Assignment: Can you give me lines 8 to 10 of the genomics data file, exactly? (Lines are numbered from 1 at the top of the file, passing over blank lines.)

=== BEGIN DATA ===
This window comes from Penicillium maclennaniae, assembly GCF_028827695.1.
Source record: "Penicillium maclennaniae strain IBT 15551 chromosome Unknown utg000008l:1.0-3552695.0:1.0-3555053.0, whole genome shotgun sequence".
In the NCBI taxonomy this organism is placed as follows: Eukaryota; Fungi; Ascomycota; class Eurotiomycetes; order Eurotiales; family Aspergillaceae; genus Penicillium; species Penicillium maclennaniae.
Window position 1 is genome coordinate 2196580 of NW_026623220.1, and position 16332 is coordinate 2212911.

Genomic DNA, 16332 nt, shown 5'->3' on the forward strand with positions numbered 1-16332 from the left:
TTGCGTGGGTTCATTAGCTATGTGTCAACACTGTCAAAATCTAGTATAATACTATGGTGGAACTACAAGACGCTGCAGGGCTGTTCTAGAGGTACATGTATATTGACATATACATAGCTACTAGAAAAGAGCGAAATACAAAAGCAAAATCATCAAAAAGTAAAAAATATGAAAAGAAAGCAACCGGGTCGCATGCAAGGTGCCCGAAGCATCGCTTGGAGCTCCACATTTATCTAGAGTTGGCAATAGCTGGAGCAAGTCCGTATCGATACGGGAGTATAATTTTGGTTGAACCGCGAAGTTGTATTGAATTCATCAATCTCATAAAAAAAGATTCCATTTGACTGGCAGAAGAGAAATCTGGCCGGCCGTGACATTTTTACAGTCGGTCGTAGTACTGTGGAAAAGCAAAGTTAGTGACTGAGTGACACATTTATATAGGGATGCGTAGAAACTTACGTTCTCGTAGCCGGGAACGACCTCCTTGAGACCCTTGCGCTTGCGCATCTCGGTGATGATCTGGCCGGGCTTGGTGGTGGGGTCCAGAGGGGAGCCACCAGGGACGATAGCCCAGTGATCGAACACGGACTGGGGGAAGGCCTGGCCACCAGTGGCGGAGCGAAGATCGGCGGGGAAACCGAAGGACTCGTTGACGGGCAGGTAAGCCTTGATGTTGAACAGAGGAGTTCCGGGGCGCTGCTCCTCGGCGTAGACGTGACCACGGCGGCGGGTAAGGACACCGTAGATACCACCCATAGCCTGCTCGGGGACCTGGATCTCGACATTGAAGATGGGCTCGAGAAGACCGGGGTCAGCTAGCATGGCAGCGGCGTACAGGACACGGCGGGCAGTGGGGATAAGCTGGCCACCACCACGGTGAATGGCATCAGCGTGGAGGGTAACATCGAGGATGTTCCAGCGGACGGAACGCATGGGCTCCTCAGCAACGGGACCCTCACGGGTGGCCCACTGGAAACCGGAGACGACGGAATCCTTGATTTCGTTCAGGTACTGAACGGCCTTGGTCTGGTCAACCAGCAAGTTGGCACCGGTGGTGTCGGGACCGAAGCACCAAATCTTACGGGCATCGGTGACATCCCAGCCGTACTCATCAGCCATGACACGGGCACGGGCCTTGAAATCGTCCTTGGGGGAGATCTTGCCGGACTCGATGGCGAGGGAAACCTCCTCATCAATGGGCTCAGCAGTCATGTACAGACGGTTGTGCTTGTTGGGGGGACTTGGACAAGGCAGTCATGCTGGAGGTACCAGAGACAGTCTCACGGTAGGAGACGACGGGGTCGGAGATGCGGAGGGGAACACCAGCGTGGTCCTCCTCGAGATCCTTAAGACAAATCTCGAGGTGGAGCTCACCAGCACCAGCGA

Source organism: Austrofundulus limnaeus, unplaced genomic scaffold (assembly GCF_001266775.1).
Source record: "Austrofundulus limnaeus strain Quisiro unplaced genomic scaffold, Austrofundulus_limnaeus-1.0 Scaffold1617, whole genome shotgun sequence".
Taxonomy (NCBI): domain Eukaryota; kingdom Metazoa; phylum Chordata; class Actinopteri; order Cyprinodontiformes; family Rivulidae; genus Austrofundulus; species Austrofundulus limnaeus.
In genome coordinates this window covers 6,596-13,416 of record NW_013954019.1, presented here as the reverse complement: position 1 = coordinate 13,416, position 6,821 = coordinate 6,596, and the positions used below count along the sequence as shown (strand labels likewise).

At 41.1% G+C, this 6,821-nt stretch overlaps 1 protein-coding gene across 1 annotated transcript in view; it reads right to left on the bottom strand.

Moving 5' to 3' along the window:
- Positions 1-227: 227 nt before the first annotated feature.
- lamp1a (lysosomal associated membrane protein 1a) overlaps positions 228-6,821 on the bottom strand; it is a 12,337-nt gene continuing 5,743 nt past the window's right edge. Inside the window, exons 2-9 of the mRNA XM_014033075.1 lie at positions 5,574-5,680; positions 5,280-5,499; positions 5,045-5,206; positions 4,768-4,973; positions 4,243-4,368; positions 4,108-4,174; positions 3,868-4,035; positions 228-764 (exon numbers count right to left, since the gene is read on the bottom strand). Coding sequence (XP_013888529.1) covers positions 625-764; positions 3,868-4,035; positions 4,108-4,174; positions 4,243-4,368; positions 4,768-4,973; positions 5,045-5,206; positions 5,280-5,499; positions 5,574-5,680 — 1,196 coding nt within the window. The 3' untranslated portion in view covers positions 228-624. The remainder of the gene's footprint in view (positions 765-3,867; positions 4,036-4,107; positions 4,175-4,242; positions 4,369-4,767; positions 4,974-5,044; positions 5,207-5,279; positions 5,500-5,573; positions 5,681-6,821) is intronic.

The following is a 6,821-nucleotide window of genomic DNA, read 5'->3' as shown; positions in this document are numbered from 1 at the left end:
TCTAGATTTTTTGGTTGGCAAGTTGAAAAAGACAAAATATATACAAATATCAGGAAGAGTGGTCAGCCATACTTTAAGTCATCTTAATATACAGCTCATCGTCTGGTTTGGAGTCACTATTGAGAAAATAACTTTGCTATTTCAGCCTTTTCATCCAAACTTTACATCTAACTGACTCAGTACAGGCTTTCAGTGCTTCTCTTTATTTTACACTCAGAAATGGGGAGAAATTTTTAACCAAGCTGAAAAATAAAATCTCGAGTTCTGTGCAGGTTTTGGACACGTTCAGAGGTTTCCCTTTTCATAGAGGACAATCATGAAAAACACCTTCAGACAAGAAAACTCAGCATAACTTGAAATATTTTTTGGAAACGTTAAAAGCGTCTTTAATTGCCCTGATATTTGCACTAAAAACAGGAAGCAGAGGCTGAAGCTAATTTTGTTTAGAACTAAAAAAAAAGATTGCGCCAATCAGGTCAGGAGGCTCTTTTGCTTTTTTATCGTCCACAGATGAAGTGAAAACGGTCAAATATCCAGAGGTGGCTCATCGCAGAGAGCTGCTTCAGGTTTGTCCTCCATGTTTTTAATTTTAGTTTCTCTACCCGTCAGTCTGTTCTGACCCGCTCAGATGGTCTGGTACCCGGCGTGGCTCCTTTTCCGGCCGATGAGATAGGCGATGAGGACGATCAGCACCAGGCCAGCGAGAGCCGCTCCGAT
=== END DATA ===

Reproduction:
Source record: "Austrofundulus limnaeus strain Quisiro unplaced genomic scaffold, Austrofundulus_limnaeus-1.0 Scaffold1617, whole genome shotgun sequence".
Taxonomy (NCBI): domain Eukaryota; kingdom Metazoa; phylum Chordata; class Actinopteri; order Cyprinodontiformes; family Rivulidae; genus Austrofundulus; species Austrofundulus limnaeus.
In genome coordinates this window covers 6,596-13,416 of record NW_013954019.1, presented here as the reverse complement: position 1 = coordinate 13,416, position 6,821 = coordinate 6,596, and the positions used below count along the sequence as shown (strand labels likewise).